(WSYR-TV) — How quickly does immunity kick in after you get the COVID-19 vaccine? That question is being asked after three members of Congress tested positive after sheltering in a crowded room as a mob stormed the Capitol last week.
“Those representatives had recently received their first COVID vaccines and so did their colleagues who refused to put on masks. How quickly does immunity kick in?”
Both the Pfizer and Moderna vaccines require two doses for full protection. A single dose is not as effective as both. But, there is some protection after the first dose.
Infectious disease doctors say it takes about 12 days after the first dose to see some protection. It’s estimated to be around 50% effective after the first dose.
And the vaccine should be around 95% effective a week or two after the second dose.
Even though vaccines keep people from getting sick, we do not know if people who get the shots can still spread COVID-19.
This is why wearing masks and keeping our distance will be needed until many more Americans are vaccinated.
“The goal of the vaccination campaign against COVID-19 is herd immunity. How many people need to get the shots for that to happen?”
Herd immunity is the point at which so few people are susceptible to infection that the virus runs out of places to go.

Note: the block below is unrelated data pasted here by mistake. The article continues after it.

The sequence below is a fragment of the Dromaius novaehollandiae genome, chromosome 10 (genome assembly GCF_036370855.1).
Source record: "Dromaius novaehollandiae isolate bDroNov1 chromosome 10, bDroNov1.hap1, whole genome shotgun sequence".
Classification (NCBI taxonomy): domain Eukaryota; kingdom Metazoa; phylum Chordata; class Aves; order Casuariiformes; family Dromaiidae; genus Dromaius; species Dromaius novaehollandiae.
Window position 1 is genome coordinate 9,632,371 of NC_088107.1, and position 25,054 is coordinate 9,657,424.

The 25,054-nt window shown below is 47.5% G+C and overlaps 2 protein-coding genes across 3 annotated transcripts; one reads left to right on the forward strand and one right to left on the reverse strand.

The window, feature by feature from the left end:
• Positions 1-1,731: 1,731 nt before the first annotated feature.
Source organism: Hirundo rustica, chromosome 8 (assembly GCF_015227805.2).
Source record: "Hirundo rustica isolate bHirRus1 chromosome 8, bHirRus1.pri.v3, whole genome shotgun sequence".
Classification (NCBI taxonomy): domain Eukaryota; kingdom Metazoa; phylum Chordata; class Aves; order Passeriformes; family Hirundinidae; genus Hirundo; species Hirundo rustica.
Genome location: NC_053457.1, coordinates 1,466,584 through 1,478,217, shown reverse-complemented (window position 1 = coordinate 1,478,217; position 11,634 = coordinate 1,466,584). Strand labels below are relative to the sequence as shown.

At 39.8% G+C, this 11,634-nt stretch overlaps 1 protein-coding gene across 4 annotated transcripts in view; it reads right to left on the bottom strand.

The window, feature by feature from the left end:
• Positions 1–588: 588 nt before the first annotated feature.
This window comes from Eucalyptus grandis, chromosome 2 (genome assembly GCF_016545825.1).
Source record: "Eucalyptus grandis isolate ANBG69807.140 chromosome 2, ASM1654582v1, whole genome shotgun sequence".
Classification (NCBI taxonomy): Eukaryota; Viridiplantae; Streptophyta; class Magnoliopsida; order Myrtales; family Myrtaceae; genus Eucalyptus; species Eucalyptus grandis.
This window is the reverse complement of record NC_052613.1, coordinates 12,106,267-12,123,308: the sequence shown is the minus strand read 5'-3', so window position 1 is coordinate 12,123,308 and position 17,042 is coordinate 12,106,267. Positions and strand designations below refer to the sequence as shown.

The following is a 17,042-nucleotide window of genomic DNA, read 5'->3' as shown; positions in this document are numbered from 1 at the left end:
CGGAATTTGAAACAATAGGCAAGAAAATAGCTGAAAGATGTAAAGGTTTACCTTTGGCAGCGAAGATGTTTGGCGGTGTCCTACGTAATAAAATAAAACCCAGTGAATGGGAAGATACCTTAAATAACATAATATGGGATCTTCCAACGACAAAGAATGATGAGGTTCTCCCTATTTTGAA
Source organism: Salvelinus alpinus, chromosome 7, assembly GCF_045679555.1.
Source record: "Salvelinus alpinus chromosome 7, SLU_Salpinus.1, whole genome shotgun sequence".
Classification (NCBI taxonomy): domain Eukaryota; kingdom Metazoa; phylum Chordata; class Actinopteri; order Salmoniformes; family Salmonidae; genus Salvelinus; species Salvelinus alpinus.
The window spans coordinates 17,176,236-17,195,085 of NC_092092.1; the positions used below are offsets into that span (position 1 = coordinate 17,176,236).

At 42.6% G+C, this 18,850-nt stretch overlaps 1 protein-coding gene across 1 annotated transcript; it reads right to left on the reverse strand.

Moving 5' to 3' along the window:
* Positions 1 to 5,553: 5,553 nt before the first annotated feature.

In the early days of the pandemic, doctors estimated that would require inoculating about two-thirds of the U.S. population.
Now many of those same experts think that figure is almost certainly too low. Dr. Anthony Fauci is saying:
“If you really want a blanket of protection over the country… You want about 75% to 85% of the country to get vaccinated.”
We will know when we hit herd immunity when the number of people who test positive falls to an extremely low level.
It could turn out that reaching herd immunity depends not only on how many people are vaccinated, but also which people.
Inoculating those most likely to spread it — people who live or work in close quarters, for example — may do much more to contain the pandemic than vaccinating those who live in relative seclusion.